I have a handful of venues in mind, some with house rules that have been played with a bit. I’ve finally gotten round to building a pitch for one of them and have much more grand plans for another. But in parting I’d like to ask, where in the world(s) do you want to be able to play DreadBall?
Ah, League play. I’m a big fan of Leagues, especially for sports games. Getting to grow your roster over the course of the season, the ups and downs, and trying to build that dynasty season after season. I much prefer Leagues to Tournaments, they are just a simply more rich and rewarding experience overall.
Unfortunately, I have very limited opportunities for League play in DB. I have had a few small sampling’s, and a couple of the very fun League in Day/Night events that I have been able to participate in, but that is sadly it. The real joy, at least in my previous experience with “other” sports games, has been the season after season legacy….or “franchise mode” of the game. This doesn’t seem to be something done very often anymore. It would seem most folks prefer to start over with new teams each season. Certainly that can be fun too, and add a lot of replay value to the game using different teams. This also makes it more accessible to new players joining in on a new season, everyone starting at the same level.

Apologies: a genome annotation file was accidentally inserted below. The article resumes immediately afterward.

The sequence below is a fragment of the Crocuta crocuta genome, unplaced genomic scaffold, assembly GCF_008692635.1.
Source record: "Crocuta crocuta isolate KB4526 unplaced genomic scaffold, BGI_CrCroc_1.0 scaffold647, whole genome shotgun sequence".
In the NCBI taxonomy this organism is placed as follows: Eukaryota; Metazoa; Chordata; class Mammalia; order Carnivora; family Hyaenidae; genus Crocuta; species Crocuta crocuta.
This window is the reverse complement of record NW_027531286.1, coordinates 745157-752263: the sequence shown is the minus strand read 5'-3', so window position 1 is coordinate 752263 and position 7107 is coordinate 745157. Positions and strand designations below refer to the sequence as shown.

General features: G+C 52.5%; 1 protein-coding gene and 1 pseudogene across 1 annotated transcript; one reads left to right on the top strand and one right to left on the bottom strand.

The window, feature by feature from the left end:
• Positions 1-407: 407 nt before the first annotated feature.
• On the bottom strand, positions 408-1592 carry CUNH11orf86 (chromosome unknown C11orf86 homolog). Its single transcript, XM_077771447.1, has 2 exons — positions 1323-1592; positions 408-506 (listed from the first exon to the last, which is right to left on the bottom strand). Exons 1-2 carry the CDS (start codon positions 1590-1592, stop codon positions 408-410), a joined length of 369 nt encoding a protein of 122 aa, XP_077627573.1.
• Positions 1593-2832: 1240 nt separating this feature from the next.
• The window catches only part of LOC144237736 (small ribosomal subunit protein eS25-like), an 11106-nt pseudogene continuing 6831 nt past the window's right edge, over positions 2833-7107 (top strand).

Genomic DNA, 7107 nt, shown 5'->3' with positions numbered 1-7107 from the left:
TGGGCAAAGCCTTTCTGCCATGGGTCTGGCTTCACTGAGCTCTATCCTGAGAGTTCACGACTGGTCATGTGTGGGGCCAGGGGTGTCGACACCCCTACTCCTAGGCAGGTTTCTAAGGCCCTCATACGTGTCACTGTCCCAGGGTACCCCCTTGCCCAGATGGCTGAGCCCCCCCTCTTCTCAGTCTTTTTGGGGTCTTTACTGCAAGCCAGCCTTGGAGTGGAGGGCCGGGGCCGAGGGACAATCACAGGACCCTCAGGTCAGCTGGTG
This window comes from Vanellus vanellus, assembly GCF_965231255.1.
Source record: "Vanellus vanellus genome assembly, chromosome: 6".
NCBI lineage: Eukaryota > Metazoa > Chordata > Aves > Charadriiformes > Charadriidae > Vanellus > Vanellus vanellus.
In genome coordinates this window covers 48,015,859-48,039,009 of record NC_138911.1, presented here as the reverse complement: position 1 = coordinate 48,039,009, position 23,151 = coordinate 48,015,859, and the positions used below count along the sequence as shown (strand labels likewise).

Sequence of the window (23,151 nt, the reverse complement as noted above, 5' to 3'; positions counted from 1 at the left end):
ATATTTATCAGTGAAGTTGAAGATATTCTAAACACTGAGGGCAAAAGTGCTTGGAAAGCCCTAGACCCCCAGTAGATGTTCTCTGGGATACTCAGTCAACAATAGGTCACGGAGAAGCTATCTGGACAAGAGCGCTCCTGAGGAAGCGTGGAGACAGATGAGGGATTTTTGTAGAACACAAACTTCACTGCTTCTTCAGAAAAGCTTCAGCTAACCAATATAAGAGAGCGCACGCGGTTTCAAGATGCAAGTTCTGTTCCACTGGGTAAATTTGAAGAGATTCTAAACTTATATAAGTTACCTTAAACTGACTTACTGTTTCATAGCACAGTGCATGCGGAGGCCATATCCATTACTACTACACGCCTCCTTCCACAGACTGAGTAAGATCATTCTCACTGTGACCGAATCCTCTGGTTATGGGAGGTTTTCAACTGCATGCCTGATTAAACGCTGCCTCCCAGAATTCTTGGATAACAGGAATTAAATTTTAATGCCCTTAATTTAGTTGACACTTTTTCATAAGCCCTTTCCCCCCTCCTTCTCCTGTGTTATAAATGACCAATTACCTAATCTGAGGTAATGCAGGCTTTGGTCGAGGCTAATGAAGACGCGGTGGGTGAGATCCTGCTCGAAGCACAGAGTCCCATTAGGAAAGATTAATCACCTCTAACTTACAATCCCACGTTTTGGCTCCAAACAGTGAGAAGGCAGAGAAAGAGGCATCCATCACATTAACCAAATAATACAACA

However, I’d like to propose a few “radical” ideas for use in DreadBall Leagues that have worked well in other games too. I present to you, DreadBall: Franchise Mode!
The Franchise Campaign
The first thing to keep in mind with the Franchise approach is that it’s not just about the current season, but the subsequent ones as well. That legacy game mindset alone can completely change your decision making on how you choose to level players and which support staff to add to your rosters. Other than that, things play out pretty much the same as any other league. It’s the roll-over that makes things interesting. This is basically encapsulated in two main rules.